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Nine Princes in Amber (The Chronicles of Amber #1)
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1st Chronicles of Amber discuss > Nine Princes in Amber by Roger Zelazny

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message 1: by Andrea (last edited Aug 11, 2018 05:00AM) (new) - added it

Andrea | 2567 comments This is our discussion of the novel....

Nine Princes in Amber by Roger Zelazny

The first book in the Chronicles of Amber series. See The First Chronicles of Amber discussion hub for more info on the series and pointers to discussion of its other novels.


message 2: by [deleted user] (new)

Zelazny starts with book with the main character (Corey, AKA Corwin) awakening in a hospital (or private care facility) with no memory, presumed the result of a car crash that put him in the hospital.

Zelazny's used the "no memory" or "out of date" memory in a couple of his stories. Sometimes it's just an exposition device, as we learn about the world as the main character does. In Nine Princes in Amber he's made the process itself entertaining. Corwin is clearly no ordinary person with no memory: he's intensely suspicious of everything, including the medical staff, has no problem being rude and threatening violence. He checks himself out and goes fishing for info without letting on that he has no memory (which makes for some humor when he's bluffing Flora with vague statements and non-answers, but she keeps filling in the blanks with her imagination and saying, "very clever".)

The whole opening is an interesting duel of wits in which Corwin is really unarmed yet manages to bluff his way through.


Brendan (mistershine) | 743 comments I'm interested to see the comments for this first book since I gotta say I didn't really "get" it. I hated Corwin and had no interest if he was victorious or not.


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Andrea | 2567 comments It is interesting reading this the second time around. First time I read it was years ago and I only vaguely remembered the overall concept. So as Corwin was getting flashes of memory, so was I. For example I remembered the forest of Arden, even though I wouldn't have recalled it without having re-read that scene. So I can fully understand what he's going through.

But the forest of Arden is where I'm at now, we'll see if this other scene I remember is actually from this book or not...


message 5: by [deleted user] (new)

Brendan wrote: "I'm interested to see the comments for this first book since I gotta say I didn't really "get" it. I hated Corwin and had no interest if he was victorious or not."

It's interesting that when we had a brief exchange on Consider Phlebas, you said some (including me) didn't like it because they didn't like villain protagonists.

To me, Amber is more a series to like based on the setting concept, and the characters are just there to expose it.

I don't think Zelazny does traditional "heroes", just "superior beings" who are usually out for themselves, such as here, Jack of Shadows, Lord of Light (both previous group discussion topics), Not evil, but not the traditional knight in shining armor, either. Off hand, Damnation Alley is the closest I recall Zelazny has come to a traditional heroic effort. (Jim can probably cite others.)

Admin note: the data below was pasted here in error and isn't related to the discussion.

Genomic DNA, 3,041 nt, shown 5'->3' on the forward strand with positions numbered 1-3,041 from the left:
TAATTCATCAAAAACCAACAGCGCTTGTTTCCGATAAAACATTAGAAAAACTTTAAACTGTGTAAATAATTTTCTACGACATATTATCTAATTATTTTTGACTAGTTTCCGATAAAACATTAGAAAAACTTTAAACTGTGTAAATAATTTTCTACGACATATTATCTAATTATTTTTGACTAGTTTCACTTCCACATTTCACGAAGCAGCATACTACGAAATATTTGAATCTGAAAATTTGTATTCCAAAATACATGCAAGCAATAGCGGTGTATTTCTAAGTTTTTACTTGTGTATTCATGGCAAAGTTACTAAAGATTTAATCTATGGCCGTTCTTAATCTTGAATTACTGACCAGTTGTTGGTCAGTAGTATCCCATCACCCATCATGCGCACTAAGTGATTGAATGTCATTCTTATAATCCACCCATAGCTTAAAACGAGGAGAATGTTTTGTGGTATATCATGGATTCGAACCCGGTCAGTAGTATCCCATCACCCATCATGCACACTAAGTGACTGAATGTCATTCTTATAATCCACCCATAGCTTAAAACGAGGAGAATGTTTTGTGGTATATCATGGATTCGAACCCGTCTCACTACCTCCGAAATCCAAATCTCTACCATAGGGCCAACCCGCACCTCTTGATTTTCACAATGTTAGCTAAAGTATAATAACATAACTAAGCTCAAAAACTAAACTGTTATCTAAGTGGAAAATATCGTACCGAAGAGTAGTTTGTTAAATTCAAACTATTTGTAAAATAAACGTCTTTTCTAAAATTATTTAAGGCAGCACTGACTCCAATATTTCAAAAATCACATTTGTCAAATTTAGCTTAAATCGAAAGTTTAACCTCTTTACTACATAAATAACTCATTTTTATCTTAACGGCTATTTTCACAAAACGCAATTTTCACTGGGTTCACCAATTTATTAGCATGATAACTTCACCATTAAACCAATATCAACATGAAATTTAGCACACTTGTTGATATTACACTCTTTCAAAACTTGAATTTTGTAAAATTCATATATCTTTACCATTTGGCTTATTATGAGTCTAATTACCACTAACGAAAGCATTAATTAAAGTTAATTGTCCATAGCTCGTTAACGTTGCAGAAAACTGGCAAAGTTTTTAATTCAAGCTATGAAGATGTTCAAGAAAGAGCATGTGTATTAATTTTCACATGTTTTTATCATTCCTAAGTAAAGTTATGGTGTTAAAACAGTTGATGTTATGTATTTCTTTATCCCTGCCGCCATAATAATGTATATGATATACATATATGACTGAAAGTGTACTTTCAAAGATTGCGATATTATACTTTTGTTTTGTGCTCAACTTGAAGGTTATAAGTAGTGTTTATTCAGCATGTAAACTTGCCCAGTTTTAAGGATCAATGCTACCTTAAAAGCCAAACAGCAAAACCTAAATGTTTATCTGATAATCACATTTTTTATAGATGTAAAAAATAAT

message 6: by Jim (new) - rated it 1 star

Jim (jimmaclachlan) | 2178 comments I've always liked Corwin. He certainly isn't perfect, but pretty likable compared to most of his family. Benedict is the best of the bunch, but they're all very powerful, flawed beings who happen to have a lot power. So much that it's a wonder they're not a lot worse.


message 7: by Brendan (last edited Aug 11, 2018 04:38PM) (new) - rated it 3 stars

Brendan (mistershine) | 743 comments G33z3r wrote: "Brendan wrote: "I'm interested to see the comments for this first book since I gotta say I didn't really "get" it. I hated Corwin and had no interest if he was victorious or not."

It's interesting..."


I guess what I don't like about Corwin vs Horza is that it is clear Horza is not heroic, and not meant to be. He's on the wrong side, and the text makes that clear. I never interpreted that the author intended Corwin to be villainous, which maybe is my misreading.


message 8: by Jim (new) - rated it 1 star

Jim (jimmaclachlan) | 2178 comments G33z3r wrote: "...Off hand, Damnation Alley is the closest I recall Zelazny has come to a traditional heroic effort. (Jim can probably cite others.)"

I'm not sure what the traditional hero is. I would have thought Sam in "Lord of Light" was closer than Hell of "Damnation Alley". Conrad (who may really be the Great God Pan) is probably one in This Immortal. Very similar to Hercules in many ways. There are several in 'Creatures of Light & Darkness', but it's a little tough to figure out what heroism is in that universe.


message 9: by [deleted user] (new)

Rosemary wrote: "You can tell this was written in the seventies, there is a lot of smoking."

Also, full service gas stations. :)


message 10: by Cat (last edited Aug 11, 2018 07:27PM) (new) - rated it 4 stars

Cat | 343 comments I quite liked it. There were some funny moments when he was trying to figure out what was going without letting anyone else know at the start.